Is Fort McMurray’s water supply contaminated by the wildfire?
Wildfire and water supply is a significant global problem that will intensify with climate change, says Waterloo expert
Wildfire and water supply is a significant global problem that will intensify with climate change, says Waterloo expertBy Brian Caldwell Faculty of Engineering
As residents try to resume their lives more than a month after a ferocious wildfire forced the evacuation of Fort McMurray, crucial questions about its impact on their water supply still have no clear answers.
It’s why Monica Emelko, a University of Waterloo expert in water quality and water treatment, left for the devastated Alberta city last week after spending countless hours on the phone with government officials since the crisis escalated in early May.
“Our research has very real implications for people, so as long as we’re useful, we’ll continue to help,” says the Waterloo civil and environmental engineering professor.
Emelko and colleagues at the Southern Rockies Watershed Project are uniquely qualified to tackle complex issues in Fort McMurray after studying the impact of wildfire on water supplies for more than a dozen years.
The initial source of high-quality drinking water for almost six in 10 cities in Canada with populations over 100,000, she says, healthy forests act as sophisticated natural purification systems.
When rain falls on forests turned into bleak, grey-black landscapes by fire, however, ash and other contaminants are washed into rivers, potentially creating enormous challenges for municipal water treatment plants located downstream.
“Wildfire and water supply is a significant global problem and it is only going to be exacerbated by increasing climate change (which contributes to the conditions that spawn it),” says Emelko.
The obvious problem for treatment plants, badly contaminated water flowing into their intakes, is greatly aggravated by extreme variability of water quality, a function of when it rains and for how long.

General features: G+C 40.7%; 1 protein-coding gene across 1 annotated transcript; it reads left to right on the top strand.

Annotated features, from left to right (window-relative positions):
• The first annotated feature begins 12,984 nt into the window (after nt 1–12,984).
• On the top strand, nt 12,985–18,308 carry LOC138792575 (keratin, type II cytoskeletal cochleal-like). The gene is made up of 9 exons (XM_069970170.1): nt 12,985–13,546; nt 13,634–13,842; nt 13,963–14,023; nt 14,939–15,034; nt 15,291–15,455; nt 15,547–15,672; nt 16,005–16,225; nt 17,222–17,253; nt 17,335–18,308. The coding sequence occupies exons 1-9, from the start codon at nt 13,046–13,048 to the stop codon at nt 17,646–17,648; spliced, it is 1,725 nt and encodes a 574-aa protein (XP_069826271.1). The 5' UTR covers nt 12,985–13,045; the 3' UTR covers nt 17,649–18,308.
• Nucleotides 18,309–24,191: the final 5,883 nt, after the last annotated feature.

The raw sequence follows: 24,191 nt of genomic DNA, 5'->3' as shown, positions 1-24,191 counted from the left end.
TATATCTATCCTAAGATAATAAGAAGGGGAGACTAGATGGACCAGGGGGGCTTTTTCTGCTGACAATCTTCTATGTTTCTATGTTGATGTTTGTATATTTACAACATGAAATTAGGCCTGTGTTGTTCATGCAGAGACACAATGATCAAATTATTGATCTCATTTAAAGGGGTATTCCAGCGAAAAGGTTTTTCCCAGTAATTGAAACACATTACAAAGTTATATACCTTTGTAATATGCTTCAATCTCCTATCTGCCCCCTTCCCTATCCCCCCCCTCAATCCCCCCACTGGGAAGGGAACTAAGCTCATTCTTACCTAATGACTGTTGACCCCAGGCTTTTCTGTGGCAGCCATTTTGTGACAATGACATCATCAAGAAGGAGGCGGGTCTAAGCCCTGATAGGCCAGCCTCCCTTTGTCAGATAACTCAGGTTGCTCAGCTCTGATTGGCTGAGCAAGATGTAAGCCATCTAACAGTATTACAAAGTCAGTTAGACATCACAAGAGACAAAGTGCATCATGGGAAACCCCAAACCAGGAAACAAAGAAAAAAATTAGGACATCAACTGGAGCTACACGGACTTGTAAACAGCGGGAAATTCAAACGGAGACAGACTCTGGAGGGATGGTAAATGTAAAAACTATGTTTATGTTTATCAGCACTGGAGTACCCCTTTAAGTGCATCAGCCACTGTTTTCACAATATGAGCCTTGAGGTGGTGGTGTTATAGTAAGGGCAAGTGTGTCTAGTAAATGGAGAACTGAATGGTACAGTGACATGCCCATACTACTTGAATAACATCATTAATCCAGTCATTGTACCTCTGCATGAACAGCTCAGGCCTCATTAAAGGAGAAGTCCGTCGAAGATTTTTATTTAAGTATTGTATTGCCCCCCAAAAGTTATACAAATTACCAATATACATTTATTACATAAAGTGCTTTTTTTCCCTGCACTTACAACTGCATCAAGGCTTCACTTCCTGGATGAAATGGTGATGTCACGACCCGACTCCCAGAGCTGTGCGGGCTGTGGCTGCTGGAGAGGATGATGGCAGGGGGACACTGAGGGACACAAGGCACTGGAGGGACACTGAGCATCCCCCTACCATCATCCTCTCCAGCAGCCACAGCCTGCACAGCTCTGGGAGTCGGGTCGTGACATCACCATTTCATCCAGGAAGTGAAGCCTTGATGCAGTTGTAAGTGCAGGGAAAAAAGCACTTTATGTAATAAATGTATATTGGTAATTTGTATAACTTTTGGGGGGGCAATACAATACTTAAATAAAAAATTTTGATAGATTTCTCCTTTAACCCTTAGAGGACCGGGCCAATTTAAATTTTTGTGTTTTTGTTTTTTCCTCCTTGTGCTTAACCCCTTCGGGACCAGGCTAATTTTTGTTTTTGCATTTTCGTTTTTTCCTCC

“That makes it very hard to be optimally responsive,” Emelko says. “It’s a treatment operator’s nightmare, in fact.”
Working closely with Uldis Silins, a University of Alberta professor who is her co-principal investigator with the watershed project, Emelko is developing an emergency assessment of the threat to drinking water supply and treatment in Fort McMurray, a city of 80,000 people that draws its water from the Athabasca River.
Step one will be an exhaustive analysis of water in the river since the first significant rains began falling recently. The results will be key to determining how technology in the treatment plant can best be tweaked and supported to produce clean, safe water.
Silins, a professor of forest hydrology who started the watershed project, says a major factor is that the fire raged “right on top of the city,” leaving little time and distance for contaminants washed into the river to be naturally diluted before reaching the plant.
The impact on smaller communities and oil-sands camps downstream of Fort McMurray, meanwhile, is expected to be even greater since toxins from burned man-made materials in the city – which lost about 2,400 structures – will also flow towards them.
As they scramble to get a handle on the risks and plan an optimal response to them, Emelko says they simply aren’t sure if the treatment plant in Fort McMurray will be up to the task of producing enough water to supply the city.
“We literally don’t know,” she says. “It’s never been tested.”
Emelko, whose other main colleague at the watershed project is Mike Stone, a professor in Waterloo’s Department of Geography and Environmental Management, says the Fort McMurray situation highlights pressing needs to develop “real-time” water-testing technologies and employ “resilient engineering” in treatment facilities.
Based on more than a decade of research, Silins says the one thing they can confidently predict is that water concerns will likely linger there for a long time.
“The effects of this wildfire on water are going to be felt not just in the coming days, weeks, months, but probably for quite a few years,” he says.
The University of Waterloo acknowledges that much of our work takes place on the traditional territory of the Neutral, Anishinaabeg and Haudenosaunee peoples. Our main campus is situated on the Haldimand Tract, the land granted to the Six Nations that includes six miles on each side of the Grand River. Our active work toward reconciliation takes place across our campuses through research, learning, teaching, and community building, and is co-ordinated within the Office of Indigenous Relations.